Arriving in Beijing during Chinese New Year celebrations is a little like flying into a war zone. The machine-gun fire of the crackers and the mortar blasts of the rockets start jangling nerves around noon and continue long into the night. Driving through the city in a taxi, you are treated to at least 10 fireworks displays on any given evening, random flares finding the gaps between buildings and bursting on either side of the ring road. In the morning, the streets and alleys are festooned with scraps of red paper, the remnants of the firecrackers that, during the night, had you waking up up in a cold sweat, convinced that your hour had finally come.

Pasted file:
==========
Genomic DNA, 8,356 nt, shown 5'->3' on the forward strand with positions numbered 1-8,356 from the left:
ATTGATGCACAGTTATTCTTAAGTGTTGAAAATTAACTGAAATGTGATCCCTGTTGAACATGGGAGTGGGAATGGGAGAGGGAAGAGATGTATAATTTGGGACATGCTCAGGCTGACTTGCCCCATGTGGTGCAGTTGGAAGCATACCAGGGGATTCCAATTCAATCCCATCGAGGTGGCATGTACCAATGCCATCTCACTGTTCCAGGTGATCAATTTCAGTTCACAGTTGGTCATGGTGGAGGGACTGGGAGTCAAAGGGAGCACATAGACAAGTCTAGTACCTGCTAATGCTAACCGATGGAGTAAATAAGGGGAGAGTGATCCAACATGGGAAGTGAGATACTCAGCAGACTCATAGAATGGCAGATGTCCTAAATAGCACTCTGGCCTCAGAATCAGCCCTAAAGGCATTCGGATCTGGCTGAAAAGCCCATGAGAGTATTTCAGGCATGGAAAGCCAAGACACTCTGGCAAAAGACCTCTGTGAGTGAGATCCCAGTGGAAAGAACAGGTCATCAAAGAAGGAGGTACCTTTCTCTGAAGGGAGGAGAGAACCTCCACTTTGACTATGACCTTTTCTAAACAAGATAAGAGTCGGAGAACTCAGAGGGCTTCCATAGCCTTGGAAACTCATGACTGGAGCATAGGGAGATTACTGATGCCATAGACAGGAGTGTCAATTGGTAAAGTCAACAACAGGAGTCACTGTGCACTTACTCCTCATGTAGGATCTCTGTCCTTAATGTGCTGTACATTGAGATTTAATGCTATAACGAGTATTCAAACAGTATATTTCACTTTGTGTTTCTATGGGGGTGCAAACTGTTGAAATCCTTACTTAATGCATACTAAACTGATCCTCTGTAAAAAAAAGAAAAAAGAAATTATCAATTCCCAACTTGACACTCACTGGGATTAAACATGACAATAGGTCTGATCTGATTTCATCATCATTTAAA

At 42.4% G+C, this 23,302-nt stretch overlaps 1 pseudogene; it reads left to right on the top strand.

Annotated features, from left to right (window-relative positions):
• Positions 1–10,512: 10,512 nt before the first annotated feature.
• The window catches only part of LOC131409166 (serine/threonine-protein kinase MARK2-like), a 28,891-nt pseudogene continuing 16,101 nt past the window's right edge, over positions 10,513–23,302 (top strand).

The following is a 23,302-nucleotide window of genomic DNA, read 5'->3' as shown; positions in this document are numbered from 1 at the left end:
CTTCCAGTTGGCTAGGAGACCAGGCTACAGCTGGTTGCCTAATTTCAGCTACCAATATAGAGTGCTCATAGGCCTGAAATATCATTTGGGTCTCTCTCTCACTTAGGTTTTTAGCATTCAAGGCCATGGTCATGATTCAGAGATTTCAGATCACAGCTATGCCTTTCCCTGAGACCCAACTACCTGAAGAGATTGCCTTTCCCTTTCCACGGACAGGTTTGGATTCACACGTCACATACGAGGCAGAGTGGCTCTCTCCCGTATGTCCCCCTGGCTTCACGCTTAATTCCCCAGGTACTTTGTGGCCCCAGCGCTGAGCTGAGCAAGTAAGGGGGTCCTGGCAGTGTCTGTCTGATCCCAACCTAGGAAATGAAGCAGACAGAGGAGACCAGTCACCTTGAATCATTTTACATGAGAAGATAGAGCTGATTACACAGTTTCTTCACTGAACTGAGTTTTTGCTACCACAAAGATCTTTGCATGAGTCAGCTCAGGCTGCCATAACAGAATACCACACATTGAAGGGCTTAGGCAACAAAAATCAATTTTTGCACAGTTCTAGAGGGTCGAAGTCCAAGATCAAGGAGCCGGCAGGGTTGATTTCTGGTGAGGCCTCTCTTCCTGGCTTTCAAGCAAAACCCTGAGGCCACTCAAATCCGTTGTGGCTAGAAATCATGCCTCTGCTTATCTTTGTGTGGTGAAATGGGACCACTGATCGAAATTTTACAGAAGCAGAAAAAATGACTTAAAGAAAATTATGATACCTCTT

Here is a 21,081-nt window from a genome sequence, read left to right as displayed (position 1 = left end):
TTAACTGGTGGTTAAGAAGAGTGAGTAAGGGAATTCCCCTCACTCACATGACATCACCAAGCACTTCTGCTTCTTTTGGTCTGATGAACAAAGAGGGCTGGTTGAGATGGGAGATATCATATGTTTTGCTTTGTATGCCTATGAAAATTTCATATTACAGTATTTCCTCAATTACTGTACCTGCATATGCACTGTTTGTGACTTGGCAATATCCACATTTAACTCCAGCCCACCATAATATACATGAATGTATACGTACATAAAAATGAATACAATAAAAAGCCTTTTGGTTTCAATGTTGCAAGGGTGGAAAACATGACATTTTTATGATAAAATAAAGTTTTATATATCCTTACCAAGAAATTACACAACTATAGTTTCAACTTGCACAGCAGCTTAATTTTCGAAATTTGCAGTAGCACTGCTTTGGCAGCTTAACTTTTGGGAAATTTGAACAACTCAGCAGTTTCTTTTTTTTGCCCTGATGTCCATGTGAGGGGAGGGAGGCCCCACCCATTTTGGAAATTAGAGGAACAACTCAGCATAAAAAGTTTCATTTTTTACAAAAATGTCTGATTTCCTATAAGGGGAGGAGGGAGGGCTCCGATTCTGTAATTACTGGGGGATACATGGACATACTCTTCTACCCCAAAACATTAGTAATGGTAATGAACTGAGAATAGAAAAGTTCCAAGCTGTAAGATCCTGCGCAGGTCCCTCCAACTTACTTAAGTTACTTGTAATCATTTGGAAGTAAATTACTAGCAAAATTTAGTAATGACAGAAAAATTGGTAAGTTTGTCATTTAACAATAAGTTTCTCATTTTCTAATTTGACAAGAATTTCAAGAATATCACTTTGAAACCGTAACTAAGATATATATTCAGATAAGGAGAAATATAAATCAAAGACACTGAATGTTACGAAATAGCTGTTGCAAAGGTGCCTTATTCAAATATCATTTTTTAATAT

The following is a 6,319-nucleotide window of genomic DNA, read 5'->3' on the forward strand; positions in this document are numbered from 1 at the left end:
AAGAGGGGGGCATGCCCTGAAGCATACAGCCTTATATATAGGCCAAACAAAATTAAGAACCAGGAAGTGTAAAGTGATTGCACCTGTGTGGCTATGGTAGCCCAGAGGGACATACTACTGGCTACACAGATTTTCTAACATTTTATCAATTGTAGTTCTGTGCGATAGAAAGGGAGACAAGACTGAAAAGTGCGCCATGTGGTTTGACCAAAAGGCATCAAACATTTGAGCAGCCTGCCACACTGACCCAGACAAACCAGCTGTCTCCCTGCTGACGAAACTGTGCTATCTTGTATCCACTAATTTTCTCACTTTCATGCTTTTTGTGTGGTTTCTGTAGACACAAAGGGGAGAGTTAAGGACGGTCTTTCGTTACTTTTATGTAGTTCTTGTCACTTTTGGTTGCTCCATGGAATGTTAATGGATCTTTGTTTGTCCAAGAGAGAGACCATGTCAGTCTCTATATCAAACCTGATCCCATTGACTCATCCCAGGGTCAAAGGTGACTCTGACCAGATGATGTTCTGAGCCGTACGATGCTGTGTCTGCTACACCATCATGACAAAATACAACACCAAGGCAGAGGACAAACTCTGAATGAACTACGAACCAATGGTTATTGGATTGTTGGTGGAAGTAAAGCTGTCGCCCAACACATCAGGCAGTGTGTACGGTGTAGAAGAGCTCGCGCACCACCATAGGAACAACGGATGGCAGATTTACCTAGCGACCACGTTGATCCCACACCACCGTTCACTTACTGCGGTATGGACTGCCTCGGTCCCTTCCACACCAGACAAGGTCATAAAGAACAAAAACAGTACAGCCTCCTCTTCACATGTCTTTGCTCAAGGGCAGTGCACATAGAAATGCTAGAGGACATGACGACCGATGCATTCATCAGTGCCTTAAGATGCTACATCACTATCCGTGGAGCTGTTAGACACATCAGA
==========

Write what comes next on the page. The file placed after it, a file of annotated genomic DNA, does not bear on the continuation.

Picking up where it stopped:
It would be easy to read all this pyromania as pent-up political frustration. Easy, but not necessarily accurate. Reading China is like reading tea leaves: it involves a great deal of guesswork and a great deal of projection. Not that this stops people from trying. Foreign policy wonks and commentators have spent the greater part of the past two months doing just that.